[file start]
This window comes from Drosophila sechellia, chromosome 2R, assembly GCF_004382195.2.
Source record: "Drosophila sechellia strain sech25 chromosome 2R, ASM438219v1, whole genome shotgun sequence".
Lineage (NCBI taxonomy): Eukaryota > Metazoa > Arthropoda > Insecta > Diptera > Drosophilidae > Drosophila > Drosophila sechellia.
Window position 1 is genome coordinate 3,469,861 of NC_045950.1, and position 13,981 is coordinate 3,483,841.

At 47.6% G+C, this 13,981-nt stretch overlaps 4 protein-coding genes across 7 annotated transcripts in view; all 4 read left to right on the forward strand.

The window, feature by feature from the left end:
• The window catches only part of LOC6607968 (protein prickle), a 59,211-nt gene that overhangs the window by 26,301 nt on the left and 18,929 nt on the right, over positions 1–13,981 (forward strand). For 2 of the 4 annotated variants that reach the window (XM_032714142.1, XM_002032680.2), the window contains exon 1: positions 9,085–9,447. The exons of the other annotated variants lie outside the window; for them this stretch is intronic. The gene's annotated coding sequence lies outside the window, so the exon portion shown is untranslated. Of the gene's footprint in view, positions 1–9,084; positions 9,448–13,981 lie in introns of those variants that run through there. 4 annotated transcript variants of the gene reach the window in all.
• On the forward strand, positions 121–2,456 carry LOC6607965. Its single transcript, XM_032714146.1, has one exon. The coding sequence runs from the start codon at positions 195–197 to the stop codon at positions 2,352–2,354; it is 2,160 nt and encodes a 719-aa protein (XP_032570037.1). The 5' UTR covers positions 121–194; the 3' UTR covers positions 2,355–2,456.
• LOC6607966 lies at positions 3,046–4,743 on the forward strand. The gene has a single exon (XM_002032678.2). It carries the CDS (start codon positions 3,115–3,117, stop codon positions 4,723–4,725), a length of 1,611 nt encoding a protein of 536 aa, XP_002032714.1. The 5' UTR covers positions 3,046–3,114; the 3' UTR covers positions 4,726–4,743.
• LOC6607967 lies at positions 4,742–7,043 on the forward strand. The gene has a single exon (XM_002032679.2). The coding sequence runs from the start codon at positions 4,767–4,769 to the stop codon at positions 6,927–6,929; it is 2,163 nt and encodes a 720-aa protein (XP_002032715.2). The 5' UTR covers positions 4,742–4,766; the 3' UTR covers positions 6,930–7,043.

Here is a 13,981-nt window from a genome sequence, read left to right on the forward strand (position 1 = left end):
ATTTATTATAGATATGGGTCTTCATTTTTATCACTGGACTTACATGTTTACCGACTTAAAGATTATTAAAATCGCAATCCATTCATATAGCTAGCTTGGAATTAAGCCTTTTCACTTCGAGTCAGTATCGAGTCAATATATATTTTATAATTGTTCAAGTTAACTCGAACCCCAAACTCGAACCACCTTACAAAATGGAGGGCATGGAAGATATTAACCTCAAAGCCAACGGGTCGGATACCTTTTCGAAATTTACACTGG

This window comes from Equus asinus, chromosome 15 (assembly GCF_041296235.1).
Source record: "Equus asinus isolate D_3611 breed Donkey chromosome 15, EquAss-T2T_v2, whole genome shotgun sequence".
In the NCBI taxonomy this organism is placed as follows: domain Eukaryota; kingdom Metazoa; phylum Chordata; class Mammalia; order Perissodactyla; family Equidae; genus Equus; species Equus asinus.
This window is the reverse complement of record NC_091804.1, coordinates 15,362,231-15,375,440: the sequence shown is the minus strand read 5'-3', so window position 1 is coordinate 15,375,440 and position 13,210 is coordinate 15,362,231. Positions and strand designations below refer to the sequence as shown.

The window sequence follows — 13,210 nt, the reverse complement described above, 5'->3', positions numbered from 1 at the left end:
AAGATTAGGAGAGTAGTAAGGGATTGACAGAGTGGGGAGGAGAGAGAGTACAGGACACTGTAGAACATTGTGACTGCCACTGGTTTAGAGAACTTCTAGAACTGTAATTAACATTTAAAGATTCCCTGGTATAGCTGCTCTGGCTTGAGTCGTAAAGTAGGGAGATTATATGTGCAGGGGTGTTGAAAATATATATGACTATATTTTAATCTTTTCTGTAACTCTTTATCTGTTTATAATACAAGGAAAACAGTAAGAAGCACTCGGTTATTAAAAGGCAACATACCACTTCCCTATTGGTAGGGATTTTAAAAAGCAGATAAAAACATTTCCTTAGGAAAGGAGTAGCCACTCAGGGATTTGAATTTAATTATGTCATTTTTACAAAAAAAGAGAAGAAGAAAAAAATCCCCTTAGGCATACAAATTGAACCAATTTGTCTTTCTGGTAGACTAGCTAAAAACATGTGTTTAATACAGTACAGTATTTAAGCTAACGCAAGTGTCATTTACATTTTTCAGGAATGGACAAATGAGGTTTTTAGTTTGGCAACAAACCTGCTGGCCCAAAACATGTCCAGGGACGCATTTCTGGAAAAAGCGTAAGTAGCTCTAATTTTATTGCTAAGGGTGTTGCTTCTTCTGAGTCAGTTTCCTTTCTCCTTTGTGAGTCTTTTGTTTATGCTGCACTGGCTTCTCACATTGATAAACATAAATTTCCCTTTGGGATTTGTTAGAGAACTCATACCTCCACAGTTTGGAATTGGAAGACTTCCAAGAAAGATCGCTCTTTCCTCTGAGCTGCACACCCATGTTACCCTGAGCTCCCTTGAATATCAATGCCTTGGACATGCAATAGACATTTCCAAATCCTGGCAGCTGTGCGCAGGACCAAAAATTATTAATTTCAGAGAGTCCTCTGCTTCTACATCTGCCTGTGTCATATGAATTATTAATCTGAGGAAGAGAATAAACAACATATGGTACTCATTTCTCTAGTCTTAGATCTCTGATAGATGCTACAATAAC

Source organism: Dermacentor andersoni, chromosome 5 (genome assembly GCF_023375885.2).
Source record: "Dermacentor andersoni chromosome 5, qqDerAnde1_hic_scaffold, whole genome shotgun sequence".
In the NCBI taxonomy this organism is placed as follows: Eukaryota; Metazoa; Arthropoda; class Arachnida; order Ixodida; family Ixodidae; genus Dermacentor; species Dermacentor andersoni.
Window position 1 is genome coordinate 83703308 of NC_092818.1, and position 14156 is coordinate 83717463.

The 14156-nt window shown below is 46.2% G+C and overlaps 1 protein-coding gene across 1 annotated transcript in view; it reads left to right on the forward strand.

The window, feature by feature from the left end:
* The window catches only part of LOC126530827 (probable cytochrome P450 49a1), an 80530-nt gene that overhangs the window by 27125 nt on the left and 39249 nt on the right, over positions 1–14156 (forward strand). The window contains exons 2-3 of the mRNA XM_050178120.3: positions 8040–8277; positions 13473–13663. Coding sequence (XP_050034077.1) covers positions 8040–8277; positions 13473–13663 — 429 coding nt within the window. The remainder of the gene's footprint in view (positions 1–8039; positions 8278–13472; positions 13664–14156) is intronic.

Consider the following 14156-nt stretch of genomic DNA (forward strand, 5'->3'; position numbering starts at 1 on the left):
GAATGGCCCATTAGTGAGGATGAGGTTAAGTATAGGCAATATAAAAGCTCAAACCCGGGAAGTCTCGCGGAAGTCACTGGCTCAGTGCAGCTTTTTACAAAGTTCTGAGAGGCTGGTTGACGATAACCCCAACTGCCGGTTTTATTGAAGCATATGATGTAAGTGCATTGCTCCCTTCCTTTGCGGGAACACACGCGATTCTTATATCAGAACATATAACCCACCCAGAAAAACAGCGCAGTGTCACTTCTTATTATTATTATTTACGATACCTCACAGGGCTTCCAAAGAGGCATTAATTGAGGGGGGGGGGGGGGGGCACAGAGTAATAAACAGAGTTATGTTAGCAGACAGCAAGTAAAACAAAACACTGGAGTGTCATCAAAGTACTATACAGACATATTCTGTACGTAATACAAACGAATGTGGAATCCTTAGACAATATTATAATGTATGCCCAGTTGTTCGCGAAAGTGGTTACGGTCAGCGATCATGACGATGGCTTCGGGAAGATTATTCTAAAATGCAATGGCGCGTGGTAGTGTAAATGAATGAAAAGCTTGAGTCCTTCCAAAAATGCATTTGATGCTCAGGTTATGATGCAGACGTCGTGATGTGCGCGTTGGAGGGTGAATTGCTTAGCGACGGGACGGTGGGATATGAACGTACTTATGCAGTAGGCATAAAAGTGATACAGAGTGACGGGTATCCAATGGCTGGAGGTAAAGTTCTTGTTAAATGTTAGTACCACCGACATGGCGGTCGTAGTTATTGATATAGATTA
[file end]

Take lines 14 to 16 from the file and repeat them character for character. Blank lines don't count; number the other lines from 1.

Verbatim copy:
Source record: "Equus asinus isolate D_3611 breed Donkey chromosome 15, EquAss-T2T_v2, whole genome shotgun sequence".
In the NCBI taxonomy this organism is placed as follows: domain Eukaryota; kingdom Metazoa; phylum Chordata; class Mammalia; order Perissodactyla; family Equidae; genus Equus; species Equus asinus.
This window is the reverse complement of record NC_091804.1, coordinates 15,362,231-15,375,440: the sequence shown is the minus strand read 5'-3', so window position 1 is coordinate 15,375,440 and position 13,210 is coordinate 15,362,231. Positions and strand designations below refer to the sequence as shown.